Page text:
Mendocino County voters on Tuesday were the first in the nation to ban genetically engineered crops and animals.
By a margin of 56 percent to 44 percent, they approved Measure H, an initiative pushed by the county's organic farmers and one that has far greater symbolic impact than practical effect because such crops are not likely to be introduced in the county for years.
Some of the nation's largest agricultural interests spent more than a half-million dollars in a bid to defeat the measure, fearing that it could become a precedent for other counties.
And that is likely to happen.
"Passage of Measure H is just the beginning. We're the first county, but the revolution is just starting," said Els Cooperrider, owner of a Ukiah organic brew pub who spearheaded the campaign.
Groups in Sonoma and Humboldt counties already are preparing drives to qualify similar initiatives on the November ballot. Allen Henson of the Occidental Arts and Ecology Center has said passage of Measure H will give Sonoma County activists incentive to develop a policy to keep out genetically engineered crops.
Cooperrider and Measure H supporters were jubilant Tuesday night, especially after having been outspent by a 7-1 margin in the most hotly contested initiative election in Mendocino County history.
All but two Fort Bragg precincts and about 3,000 absentee ballots, representing less than 2 percent of the vote, had been counted by 10 p.m. Tuesday.
The election drew statewide, national and even international attention, with reporters for major news media outlets on hand to witness the noisy Measure H victory celebration at the Cooperrider pub.
A consortium of agri-business interests called CropLife America waged a two-month campaign to defeat the measure. CropLife was joined by local and state Farm Bureau leaders and members of the county's agricultural establishment.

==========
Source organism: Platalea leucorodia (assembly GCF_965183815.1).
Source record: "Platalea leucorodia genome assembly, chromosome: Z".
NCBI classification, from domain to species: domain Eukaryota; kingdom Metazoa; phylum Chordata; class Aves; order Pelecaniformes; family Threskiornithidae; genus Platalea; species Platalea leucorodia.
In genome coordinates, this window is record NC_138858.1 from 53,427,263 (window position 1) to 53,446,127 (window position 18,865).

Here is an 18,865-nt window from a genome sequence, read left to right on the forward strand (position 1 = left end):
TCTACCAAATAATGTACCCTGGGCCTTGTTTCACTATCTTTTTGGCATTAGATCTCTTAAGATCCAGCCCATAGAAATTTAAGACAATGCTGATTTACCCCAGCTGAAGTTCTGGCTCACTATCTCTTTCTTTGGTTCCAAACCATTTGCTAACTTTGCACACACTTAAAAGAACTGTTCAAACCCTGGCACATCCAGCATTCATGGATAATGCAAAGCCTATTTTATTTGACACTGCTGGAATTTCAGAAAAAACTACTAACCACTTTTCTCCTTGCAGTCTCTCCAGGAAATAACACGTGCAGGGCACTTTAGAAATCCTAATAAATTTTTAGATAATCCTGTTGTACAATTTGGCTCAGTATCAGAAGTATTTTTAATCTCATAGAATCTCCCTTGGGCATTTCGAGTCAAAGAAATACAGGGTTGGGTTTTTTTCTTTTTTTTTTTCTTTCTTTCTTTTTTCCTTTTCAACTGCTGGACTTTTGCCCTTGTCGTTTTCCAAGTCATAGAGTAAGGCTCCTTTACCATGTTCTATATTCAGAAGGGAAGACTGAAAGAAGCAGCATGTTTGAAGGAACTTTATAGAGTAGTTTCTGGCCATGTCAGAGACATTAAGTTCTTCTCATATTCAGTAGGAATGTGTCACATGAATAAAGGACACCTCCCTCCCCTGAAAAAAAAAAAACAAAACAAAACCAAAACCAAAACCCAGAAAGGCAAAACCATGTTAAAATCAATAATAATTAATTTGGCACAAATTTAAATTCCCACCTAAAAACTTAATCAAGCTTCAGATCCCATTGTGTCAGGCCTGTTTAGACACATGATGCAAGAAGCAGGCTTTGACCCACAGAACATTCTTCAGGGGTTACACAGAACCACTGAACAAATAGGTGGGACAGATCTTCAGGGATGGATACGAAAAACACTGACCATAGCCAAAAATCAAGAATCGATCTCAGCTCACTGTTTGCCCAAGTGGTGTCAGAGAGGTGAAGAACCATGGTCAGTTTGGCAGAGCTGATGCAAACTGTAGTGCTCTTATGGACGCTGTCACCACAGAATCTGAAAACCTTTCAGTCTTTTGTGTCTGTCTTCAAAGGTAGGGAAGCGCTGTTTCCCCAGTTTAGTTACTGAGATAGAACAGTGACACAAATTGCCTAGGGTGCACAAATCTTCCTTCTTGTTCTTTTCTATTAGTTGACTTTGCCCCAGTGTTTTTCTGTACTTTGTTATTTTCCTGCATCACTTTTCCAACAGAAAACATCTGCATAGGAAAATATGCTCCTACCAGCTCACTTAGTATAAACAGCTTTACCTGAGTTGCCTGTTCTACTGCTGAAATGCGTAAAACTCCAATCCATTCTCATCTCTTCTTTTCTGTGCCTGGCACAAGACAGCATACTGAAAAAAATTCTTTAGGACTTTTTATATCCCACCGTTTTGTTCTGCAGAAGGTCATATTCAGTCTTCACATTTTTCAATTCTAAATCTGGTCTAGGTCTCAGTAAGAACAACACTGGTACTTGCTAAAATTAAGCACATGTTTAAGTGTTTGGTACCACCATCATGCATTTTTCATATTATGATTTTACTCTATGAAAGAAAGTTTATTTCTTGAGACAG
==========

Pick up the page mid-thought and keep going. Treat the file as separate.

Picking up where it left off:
But their high-profile efforts weren't enough.
A coalition of organic grape growers, businesses and local political figures convinced voters that Mendocino should take a stand in the global debate over the adequacy of safeguards surrounding a fast-emerging biotechnology industry. A current void in state law allowed the issue to be placed before Mendocino voters.
"This is an issue that needs to be dealt with at the state, national or global level, but you have to start somewhere and that somewhere is Mendocino County," said Measure H supporter Art Harwood of Harwood Products.
Elizabeth Brazil, coordinator of the campaign to defeat Measure H, said Tuesday night that opponents were disappointed by the results.
"Mendocino County is going to be harmed by this measure," Brazil said.
Brazil declined to speculate whether local opponents and CropLife are prepared to mount legal and legislative challenges to Measure H. Mendocino County voters in the 1970s adopted an initiative to ban aerial spraying of pesticides, but the state Legislature within two weeks stripped counties of that right.
Spokeswoman Laura Hamburg said supporters are prepared for any challenge. "We have had this ordinance reviewed by top lawyers, who say they're confident it will stand up to any challenge."
© Copyright 2004 The Press Democrat